Draft Summary of CPR guidelines
CPR – Cardio Pulmonary Resuscitation is the procedure done in patients with cardio/respiratory arrest to maintain ventilation and circulation to vital organs and to revive them back to life, using various maneuvres, drugs & equipment.
BLS – Basic Life Support comprises CPR done without any drugs or devices – just our hands, for chest compressions, and our mouth, for mouth-to-mouth breathing. Some guidelines also include the use of masks for mouth-to-mask breathing, an Ambu bag, and automated defibrillators in the BLS guideline.
ACLS – Advanced Cardiac Life Support – comprises the use of various drugs & devices in CPR – the defibrillator, endotrachel intubation, adrenaline, dopamine, atropine, temporary pacing, etc.
In whom is CPR done?
In a person who develops cardiac & / or respiratory arrest.
Often one of them will cease to function but, soon, in 2–3 minutes, the other will also stop functioning. So DO NOT Wait for the other organ also to stop working before starting CPR. The moment the heart or lungs stop working, begin CPR.
If the heart stops beating and there is no pulse, begin chest compressions.
If the lungs stop breathing properly / adequately, begin Ambu ventilations.
What are the causes of cardiac / respiratory arrest?
CRA is almost always the end event that precedes death of a person. Clinically, a person is declared dead on the basis of absent cardiac & respiratorty functioning. (as opposed to Brain Death which has different diagnostic criteria).
Cardiac arrest is commonly due to Coronary Artery Disease – like Acute Myocardial Infarction (which can cause VF), other heart diseases (valvular, cardiomyopathy, CHF, etc.), hypoxemia, other end stage systemic diseases, metabolic & electrolyte disturbances, poisonings & toxins, etc.
Respiratory arrest can be due to any disease from respiratory centre to the lungs, that depresses ventilation or prevents gaseous diffusion in the lungs. Causes, thus, can be head injury, strokes (CVA), poisonings / drugs causing CNS depression, foreign body / obstruction of airways, other lung diseases, COPD, etc.
EMD / PEA – (see below) is often due to causes like ( Hs & 4 Ts) –
Tamponade, Tension pneumothorax, Thrombosis (Pulmonary / Coronary), Toxin/ poisoning
Hypovolemia, Hypo/hyper kalemia, Hypothermia, Hypoxia, Hydrogen ion (acidosis/ alkalosis)
How to recognize cardiorespiratory arrest?
- The patient suddenly becomes unresponsive – a talking person suddenly stops, they seem to stare into nowhere, and are ‘cut off’ from the environment.
- More often, however, the patient seems to have a tonic spasm, almost like a seizure or a decerebrate rigidity. (we can differentiate because in ‘arrest’ there is no pulse or cardiac output).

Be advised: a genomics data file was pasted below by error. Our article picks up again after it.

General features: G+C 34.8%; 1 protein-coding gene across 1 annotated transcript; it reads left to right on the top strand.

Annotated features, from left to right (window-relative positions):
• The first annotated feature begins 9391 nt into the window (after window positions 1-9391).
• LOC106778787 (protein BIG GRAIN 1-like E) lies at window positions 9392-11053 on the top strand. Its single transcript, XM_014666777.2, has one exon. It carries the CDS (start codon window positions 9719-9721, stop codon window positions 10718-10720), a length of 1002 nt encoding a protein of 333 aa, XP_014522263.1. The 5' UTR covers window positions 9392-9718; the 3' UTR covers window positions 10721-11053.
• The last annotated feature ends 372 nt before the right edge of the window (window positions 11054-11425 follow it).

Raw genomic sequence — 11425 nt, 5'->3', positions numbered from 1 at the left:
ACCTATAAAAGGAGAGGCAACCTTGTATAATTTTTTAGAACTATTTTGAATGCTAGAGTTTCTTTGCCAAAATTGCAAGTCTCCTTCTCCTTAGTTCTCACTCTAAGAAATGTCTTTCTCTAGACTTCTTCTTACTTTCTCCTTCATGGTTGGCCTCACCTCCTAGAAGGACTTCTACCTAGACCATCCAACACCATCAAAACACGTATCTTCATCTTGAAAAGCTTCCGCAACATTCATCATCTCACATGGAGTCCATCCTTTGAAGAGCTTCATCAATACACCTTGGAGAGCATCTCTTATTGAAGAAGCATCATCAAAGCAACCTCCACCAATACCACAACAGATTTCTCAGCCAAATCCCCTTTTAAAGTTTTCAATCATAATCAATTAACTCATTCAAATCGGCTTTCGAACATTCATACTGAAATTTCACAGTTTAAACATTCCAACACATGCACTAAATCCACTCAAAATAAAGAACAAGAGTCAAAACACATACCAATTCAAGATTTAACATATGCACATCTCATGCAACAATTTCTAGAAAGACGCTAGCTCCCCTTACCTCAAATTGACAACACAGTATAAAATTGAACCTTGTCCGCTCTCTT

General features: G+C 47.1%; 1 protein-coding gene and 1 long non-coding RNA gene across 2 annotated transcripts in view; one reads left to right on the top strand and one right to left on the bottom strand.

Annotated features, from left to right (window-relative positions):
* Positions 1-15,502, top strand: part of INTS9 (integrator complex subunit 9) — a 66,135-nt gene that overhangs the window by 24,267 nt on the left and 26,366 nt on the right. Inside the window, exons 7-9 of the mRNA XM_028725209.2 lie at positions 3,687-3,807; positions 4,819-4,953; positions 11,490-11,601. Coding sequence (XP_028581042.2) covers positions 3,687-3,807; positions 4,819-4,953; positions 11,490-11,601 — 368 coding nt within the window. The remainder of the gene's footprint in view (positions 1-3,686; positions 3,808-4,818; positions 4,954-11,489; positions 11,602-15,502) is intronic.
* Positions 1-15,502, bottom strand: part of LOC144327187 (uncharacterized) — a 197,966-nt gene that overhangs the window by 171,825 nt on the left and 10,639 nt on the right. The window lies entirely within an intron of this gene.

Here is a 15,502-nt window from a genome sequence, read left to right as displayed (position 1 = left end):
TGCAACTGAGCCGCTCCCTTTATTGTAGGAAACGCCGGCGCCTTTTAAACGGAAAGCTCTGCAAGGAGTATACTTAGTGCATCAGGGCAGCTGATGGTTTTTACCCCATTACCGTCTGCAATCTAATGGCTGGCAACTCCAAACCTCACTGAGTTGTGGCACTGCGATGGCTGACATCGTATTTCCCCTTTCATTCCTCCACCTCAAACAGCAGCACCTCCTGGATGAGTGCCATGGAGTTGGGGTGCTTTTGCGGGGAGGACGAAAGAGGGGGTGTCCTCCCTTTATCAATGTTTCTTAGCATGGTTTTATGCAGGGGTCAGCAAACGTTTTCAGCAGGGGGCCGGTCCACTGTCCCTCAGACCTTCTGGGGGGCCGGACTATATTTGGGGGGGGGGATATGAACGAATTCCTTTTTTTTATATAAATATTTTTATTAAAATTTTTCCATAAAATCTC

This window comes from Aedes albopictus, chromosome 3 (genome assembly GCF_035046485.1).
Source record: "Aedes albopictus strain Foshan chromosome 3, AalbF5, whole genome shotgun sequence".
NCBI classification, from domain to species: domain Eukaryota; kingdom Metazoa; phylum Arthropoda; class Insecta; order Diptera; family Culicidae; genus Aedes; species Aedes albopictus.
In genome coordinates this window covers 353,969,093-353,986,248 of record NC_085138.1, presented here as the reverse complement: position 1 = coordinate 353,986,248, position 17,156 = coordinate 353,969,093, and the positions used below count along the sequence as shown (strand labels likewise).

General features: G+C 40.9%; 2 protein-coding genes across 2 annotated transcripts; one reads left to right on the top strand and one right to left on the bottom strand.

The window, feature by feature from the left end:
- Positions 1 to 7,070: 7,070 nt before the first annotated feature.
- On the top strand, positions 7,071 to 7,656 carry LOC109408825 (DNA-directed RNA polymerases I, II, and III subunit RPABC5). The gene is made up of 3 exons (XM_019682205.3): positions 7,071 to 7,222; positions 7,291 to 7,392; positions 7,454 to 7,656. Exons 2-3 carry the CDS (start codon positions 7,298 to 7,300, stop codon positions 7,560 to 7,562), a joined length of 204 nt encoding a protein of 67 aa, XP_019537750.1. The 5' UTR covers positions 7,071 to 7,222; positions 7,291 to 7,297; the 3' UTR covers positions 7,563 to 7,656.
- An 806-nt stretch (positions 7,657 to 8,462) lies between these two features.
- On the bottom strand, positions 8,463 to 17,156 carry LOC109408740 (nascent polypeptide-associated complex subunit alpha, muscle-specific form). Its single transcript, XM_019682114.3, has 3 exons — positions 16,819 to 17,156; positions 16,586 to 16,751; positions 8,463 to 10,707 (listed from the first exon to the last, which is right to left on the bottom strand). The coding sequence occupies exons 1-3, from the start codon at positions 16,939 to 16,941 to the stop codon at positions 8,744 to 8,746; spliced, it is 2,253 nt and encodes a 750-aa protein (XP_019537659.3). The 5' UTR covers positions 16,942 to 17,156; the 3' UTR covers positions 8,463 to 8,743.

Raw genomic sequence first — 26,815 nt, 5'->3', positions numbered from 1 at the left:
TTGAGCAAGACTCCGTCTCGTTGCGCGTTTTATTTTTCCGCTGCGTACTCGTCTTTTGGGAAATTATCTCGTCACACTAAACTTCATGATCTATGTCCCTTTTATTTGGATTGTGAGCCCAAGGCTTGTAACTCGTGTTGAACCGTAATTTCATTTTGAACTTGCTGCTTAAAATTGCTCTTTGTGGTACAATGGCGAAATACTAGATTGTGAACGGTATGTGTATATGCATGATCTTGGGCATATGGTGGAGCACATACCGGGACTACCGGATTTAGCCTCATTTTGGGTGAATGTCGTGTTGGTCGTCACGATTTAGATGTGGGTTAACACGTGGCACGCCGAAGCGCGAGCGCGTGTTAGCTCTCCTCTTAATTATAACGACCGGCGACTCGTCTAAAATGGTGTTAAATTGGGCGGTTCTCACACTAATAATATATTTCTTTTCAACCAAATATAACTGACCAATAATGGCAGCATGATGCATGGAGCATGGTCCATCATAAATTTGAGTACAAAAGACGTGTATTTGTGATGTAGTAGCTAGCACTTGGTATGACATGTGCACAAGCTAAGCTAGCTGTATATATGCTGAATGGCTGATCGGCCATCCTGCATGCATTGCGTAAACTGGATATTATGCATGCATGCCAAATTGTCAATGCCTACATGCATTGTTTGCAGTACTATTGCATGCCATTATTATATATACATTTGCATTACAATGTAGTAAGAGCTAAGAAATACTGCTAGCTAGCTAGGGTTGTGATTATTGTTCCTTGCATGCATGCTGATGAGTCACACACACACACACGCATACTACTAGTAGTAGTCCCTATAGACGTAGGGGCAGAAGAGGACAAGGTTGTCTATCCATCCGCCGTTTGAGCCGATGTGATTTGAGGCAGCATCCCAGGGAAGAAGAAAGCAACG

- When we feel for the carotid pulse, there is none;
- Respirations have ceased or are abnormal in the form of gasping or grunting or labored, occasional breathing.
(as mentioned earlier, dont wait for both heart & lungs to stop working; as soon as one stops, begin appropriate resuscitative measures, getting ready to institute full CPR if needed).
Types of cardiac arrest (By ECG)
By ECG we can differentiate 3 types of cardiac arrest –
- VF (ventricular fibrillation)
- PEA / EMD – Pulseless Electrical Activity or Electromechanical Dissociation
Clinically all 3 cause same features – unresponsiveness, absent pulse & breathing.
It is important to differentiate the 3 – because treatment is different –
– for VF – defibrillate
– for asystole – pace
– for PEA/EMD – find out the cause & treat it
VF has a slightly better chance of successful resuscitation.
Steps of BLS
1. First recognise & confirm cardiorespiratory arrest by –
– pt. being unresponsive / having a tonic spasm of the body
– no carotid pulse
– no or abnormal breathing
(ECG may show VF or a flat line in VF or asystole).
2. Call for help / to get the defibrillator, etc.
3. Confirm the patient is on a firm / hard flat surface.
4. Begin chest compressions – Kneel on the bed and lock both hands’ fingers and place the heel of your hand on the lower half of the sternum on the midline. Compress the chest, with elbows straight, 5-6cms. – with your lumbosacral joint acting as fulcrum as you compress & release the chest. Compress at a rate of 100-120 min. (Time yourself) & count.
5. Every 30 compresssions, you or your colleague give 2 ventilations – if you are alone, give mouth to mask (or mouth to mouth) but not Ambu bag because it takes more time. If you are two, your colleague will give 2 breaths using an Ambu bag-mask.
6. Every 5 cycles (of if the defibrillator is getting ready to shock) or about 2 minutes, you can switch roles – you will give Ambu vetilations and your colleague will do chest compressions.
7. Do not interrupt CPR – unless the defibrillator is attached and is readying to shock or you think the patient is moving (signs of life). If the patient shows no signs of recovery (breathing/ movement), you may check for signs of life (pulse / breathing) once after 2-4 minutes of good CPR.
8. If an AED (Automated External Defibrillator) is available and has been connected, it is programmed to analyse the ECG every 2 min. or so. During the time it is analysing, you two must switch roles to avoid fatigue of the compression person.
9. The AED will analyse the patient’s ECG and
– if it is VF, it will advise a shock, it will charge the defibrillator and ask you to deliver the shock.
– if the rhythm is asystole, it will say there is no need of shock but continue CPR.
– if it recognises a rhythm (PEA /EMD) it will say there is no need for shock and ask you to do CPR if needed, or it may ask you to check for the pulse – if so, check pulse / breathing and act accordingly –
– if both are normal, the patient has recovered and you can shift the patient to the ICCU.
– if pulse is absent, continue CPR & search for a cause of PEA/EMD.
– if the pulse is present and breathing is abnormal/ absent, begin rescue breathing at a rate of 1 breath every 6 seconds.